How, exactly, does the paperwork connected to roughly $5 billion worth of loans just disappear?
New York attorney general Eric T. Schneiderman is one of the people who'd like to find out. In response to a New York Times story published on Monday, which detailed a series of lawsuits brought by one of the largest owners of private student loan debt in the U.S., Schneiderman's office has launched an investigation into "a broad range of potential abuses and violations of New York law."
The company in question, National Collegiate Student Loan Trusts, may have brought lawsuits against borrowers in cases where the company is unable to prove ownership of the loans. The loans currently being disputed total more than $5 billion.
National Collegiate has a reputation for "aggressively suing students," according to The Student Loan Law Group, a firm that specializes in litigation related to student loans. In 2014, borrowers in California brought a class action lawsuit against the company alleging deceptive practices (the case was later settled.)
"I won't allow a generation of New Yorkers to get victimized by the very system that was created to help them get ahead," Schneiderman told CNBC Make It via an emailed statement. "These reports are deeply concerning, but are unfortunately consistent with the increasingly cynical and freewheeling culture we've seen take hold of the student loan industry."
National Collegiate has purchased over 800,000 private student loans that borrowers took out decades ago through other lenders. The company repackages these risky loans and sells their securities to investors, similar to how subprime mortgages were repackaged and sold prior to the housing crisis.
According to court filings published in The Times, paperwork proving National Collegiate's ownership of the debt "appears to have been lost" during the handover. Joel Leiderman of law firm Forster and Garbus, who represented National Collegiate in litigation against borrower Samantha Watson, did not respond to requests for comment.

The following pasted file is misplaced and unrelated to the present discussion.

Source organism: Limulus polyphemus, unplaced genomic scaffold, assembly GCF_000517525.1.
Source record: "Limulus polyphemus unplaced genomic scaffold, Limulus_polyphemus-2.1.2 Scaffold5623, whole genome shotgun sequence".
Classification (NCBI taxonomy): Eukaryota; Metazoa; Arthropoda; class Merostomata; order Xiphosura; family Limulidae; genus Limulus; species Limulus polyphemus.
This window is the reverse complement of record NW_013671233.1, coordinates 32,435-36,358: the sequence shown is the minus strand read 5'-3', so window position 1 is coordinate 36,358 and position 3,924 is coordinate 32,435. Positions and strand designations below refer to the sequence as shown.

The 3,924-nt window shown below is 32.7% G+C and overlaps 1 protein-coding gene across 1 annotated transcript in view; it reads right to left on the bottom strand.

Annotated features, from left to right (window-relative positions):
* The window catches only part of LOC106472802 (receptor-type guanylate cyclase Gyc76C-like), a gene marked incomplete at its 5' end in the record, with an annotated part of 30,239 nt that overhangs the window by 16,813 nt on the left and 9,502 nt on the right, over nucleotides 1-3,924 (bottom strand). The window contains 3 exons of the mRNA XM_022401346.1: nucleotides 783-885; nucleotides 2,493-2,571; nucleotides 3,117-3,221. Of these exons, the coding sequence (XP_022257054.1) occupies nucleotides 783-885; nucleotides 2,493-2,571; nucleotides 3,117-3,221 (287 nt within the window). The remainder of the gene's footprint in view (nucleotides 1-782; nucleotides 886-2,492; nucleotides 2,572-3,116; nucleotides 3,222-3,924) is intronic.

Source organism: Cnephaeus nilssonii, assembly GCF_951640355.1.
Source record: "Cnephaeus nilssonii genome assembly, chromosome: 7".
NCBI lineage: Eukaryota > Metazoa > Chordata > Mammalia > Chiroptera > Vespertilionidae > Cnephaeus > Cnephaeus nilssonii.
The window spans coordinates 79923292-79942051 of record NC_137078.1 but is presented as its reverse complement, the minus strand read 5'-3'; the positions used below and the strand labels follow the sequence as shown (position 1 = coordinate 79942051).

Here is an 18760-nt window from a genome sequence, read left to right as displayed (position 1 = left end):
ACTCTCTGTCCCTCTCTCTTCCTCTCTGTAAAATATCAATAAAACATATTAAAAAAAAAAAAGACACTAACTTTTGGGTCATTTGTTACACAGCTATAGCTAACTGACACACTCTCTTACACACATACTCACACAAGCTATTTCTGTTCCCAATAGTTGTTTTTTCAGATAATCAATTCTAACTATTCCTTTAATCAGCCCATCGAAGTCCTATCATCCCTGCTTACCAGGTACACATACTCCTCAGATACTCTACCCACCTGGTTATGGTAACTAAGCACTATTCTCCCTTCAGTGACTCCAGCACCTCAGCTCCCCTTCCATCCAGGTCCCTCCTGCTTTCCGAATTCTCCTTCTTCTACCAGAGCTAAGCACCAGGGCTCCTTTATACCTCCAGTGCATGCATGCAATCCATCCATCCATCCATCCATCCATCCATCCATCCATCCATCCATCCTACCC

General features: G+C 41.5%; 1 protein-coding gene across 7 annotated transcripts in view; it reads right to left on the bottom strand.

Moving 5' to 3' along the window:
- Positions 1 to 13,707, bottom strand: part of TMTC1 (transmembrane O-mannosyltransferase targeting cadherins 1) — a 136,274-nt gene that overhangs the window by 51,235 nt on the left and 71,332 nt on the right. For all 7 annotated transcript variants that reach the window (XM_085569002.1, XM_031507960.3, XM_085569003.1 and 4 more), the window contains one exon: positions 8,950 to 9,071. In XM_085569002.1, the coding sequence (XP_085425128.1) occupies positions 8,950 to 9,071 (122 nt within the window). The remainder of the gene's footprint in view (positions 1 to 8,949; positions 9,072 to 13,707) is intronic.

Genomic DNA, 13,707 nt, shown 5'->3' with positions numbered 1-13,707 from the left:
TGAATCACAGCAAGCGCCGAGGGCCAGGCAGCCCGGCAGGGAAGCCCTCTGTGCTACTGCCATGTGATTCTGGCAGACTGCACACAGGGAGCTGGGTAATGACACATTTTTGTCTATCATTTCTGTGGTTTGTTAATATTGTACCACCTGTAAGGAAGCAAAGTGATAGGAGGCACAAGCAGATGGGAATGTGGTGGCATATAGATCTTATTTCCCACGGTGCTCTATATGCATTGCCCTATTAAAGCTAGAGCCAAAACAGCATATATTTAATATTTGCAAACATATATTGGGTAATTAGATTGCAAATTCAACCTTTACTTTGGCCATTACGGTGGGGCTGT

Private student loans have high interest rates (some as high as 13.74 percent) and are frequently used to finance expensive degrees at for-profit colleges. As a result, borrowers often default. National Collegiate and loan providers like it will then sue borrowers who fall behind on their payments. Usually, borrowers settle or ignore the summons altogether, according to the Times.
But recently, borrowers have challenged National Collegiate, and judges in many of these cases have ruled that the company's mass-produced documentation does not conclusively prove ownership.
Schneiderman's office emphasizes that it's too soon to speculate on a potential outcome, but the attorney general appears optimistic that borrowers' interests will be fairly represented.
"We will conduct a full investigation," he said in a statement, "and will hold the perpetrators of any fraud against our students accountable."
To be smart about financing your degree, avoid taking out private loans or attending for-profit colleges. Instead, consider taking out federal student loans and attending a non-profit college, which can offer a quality education at an affordable price. The Institute for College Access and Success reports that 47 percent of private loan borrowers could have used more affordable federal loans.
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